‘A Boy in the Forest’ by Pikila
When I was a young man, I began searching for the meaning of life. Along the way, I wrote a travel journal, a mix of prose and poetry, and labelled it Fool’s Odyssey.
Having failed to find something that could fill me, I’d returned home empty. Still, I figured, empty was better than being full of the wrong stuff.
I’d gone for a drive in the foothills, along the edge of the forest, and spotted a little country school.
Easter was coming, and a young teacher with glasses and a corsage had gathered her kids on the playground. She was telling them how the Easter Bunny had hid gifts in the bushes and woods around the school. She never once let on with so much as a grin that she and the custodian had probably been out there early that morning hiding all those goodies.
Still, the kids were fooled.
Just like me.
All of my life, it seemed, I’d been running around looking for gifts, and yet never was satisfied. Why? I could have spent the rest of my life opening all the gifts the world was so full of:
Extravagant sunsets and generous winds,
and gullible animals that somehow were willing to be your friend,
and dexterous hands full of fingers that moved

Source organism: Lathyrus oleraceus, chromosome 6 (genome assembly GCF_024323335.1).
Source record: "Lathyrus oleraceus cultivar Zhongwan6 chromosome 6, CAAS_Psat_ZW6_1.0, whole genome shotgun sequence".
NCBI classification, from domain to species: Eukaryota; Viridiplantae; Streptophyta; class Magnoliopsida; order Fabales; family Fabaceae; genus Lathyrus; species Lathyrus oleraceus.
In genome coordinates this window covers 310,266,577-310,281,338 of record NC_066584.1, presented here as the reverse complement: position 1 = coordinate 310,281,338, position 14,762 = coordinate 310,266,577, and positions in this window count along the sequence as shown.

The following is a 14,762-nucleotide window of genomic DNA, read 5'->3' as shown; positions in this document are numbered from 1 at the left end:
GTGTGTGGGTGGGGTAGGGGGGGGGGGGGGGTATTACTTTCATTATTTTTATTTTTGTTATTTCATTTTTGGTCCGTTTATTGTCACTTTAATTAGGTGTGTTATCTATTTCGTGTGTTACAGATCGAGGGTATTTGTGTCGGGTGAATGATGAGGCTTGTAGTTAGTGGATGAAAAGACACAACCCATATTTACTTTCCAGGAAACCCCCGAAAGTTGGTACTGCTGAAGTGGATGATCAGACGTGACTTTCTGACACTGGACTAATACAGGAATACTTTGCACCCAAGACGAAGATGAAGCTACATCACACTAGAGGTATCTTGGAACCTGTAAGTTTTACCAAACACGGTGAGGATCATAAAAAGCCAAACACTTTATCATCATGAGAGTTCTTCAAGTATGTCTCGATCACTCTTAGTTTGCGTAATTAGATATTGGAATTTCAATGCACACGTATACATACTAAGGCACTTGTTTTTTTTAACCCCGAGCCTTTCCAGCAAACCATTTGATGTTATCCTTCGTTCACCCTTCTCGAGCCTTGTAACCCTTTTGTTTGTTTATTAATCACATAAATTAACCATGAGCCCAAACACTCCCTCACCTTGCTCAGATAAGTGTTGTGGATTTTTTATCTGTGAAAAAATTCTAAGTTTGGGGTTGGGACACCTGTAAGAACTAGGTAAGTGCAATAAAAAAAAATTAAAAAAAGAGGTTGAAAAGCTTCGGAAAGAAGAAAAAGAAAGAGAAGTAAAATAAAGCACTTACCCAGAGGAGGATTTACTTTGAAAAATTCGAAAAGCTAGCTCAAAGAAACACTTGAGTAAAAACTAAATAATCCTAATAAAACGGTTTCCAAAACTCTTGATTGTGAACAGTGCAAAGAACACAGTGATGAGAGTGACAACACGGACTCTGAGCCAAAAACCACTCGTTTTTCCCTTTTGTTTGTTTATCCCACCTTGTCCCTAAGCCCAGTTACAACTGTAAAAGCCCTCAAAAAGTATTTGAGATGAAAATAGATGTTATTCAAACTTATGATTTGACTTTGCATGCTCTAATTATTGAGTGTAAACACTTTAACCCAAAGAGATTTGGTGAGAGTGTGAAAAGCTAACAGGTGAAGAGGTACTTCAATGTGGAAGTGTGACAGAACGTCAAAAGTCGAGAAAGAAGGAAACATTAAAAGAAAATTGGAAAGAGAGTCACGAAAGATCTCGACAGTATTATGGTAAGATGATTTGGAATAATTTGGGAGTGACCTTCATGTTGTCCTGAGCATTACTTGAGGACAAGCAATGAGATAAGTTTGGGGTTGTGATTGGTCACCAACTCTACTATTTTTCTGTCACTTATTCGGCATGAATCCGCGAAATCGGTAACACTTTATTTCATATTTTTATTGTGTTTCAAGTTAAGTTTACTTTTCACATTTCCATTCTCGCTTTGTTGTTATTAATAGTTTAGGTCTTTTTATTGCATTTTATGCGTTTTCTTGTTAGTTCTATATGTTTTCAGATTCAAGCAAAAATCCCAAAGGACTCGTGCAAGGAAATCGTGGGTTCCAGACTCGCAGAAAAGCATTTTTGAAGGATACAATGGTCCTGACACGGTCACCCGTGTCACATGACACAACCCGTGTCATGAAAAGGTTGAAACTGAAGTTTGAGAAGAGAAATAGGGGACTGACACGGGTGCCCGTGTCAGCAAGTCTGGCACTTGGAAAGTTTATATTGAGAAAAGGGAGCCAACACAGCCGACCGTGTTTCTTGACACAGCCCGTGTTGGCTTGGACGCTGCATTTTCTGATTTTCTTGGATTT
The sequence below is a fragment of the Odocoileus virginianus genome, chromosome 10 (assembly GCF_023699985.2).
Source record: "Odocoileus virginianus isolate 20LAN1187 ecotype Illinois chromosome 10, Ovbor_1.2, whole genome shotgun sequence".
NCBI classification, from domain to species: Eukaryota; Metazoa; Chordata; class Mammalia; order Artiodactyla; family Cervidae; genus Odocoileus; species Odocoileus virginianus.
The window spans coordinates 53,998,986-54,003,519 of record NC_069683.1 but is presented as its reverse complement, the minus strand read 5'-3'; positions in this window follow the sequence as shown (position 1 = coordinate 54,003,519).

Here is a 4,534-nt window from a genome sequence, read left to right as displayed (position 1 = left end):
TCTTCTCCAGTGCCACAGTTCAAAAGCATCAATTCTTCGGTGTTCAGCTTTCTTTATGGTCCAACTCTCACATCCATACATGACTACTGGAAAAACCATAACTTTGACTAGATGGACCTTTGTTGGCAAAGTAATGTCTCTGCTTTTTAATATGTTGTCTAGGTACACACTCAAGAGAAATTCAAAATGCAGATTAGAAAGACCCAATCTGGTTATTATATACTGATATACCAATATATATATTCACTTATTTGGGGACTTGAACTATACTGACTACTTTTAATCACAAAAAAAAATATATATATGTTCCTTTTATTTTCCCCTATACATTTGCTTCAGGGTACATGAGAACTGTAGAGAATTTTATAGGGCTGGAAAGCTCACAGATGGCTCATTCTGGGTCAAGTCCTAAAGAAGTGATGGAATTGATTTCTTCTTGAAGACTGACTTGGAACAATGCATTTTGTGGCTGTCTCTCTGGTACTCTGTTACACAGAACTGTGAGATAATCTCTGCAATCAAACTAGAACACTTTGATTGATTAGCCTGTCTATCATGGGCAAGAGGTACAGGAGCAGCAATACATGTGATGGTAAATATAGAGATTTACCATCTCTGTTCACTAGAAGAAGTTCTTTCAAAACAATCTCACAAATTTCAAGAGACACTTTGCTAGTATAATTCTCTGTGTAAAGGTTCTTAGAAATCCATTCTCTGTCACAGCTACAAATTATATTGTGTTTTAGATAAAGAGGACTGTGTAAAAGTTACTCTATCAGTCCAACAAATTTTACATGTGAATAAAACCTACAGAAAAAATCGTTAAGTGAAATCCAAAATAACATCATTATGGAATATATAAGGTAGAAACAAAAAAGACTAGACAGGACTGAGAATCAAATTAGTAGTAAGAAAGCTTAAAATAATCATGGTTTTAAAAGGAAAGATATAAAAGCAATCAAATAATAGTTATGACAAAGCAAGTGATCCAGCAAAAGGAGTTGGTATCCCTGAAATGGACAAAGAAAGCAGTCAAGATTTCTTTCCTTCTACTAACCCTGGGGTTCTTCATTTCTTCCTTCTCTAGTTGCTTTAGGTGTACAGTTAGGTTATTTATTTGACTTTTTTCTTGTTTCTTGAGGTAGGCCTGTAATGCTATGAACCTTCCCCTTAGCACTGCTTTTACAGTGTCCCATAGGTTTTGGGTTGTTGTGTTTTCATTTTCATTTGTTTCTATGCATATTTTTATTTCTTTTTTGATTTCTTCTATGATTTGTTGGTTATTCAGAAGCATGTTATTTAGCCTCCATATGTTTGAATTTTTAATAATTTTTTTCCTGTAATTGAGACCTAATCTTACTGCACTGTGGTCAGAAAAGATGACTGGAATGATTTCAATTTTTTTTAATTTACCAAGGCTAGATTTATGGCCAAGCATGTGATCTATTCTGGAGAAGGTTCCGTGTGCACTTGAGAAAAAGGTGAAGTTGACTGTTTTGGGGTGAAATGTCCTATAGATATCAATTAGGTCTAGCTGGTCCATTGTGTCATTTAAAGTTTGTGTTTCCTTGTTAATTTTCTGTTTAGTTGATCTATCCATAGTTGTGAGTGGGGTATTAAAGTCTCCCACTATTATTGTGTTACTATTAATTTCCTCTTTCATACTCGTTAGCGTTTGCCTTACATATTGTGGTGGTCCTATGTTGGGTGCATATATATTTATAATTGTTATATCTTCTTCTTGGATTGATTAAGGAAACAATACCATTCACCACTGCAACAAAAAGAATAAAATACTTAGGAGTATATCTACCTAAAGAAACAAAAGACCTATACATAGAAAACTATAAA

just when you thought they ought to,
and blood, and muscles, and skin that can heal itself
and make some more of itself when you hurt yourself,
and vocal cords, and oil paint, and movies and…
Why was I never satisfied with so many gifts?
The teacher finished her briefing. The little caissons squirmed with military joy. The last thing she said was this: “Whenever you find a gift, be sure to thank the Easter Bunny!” Then the troops broke like shrapnel and fired in a million directions, looking for the gifts the Easter Bunny had left!
All except one. He just stood there thinking, it seemed, about everything the teacher had said. And then after the longest time he turned and very deliberately began walking away from the school and up into the forest. I thought he’d seen me, but he hadn’t. He just kept walking, as if he’d go right on up into the mountains, or even through them, if necessary. He was that determined.
Where was he going?
I had to know.
So I decided to follow him.
I caught up with him on the other side of the road. “Hi!” I said, out of breath. He turned, and said “Hi” back, and then resumed walking.
“Wait!” I asked. “Where are you going?”
He stopped again and stared at me, pityingly, as though I were the child, and not he. “I’m going to find the Easter Bunny,” he said.
And then I understood.
I finally understood.
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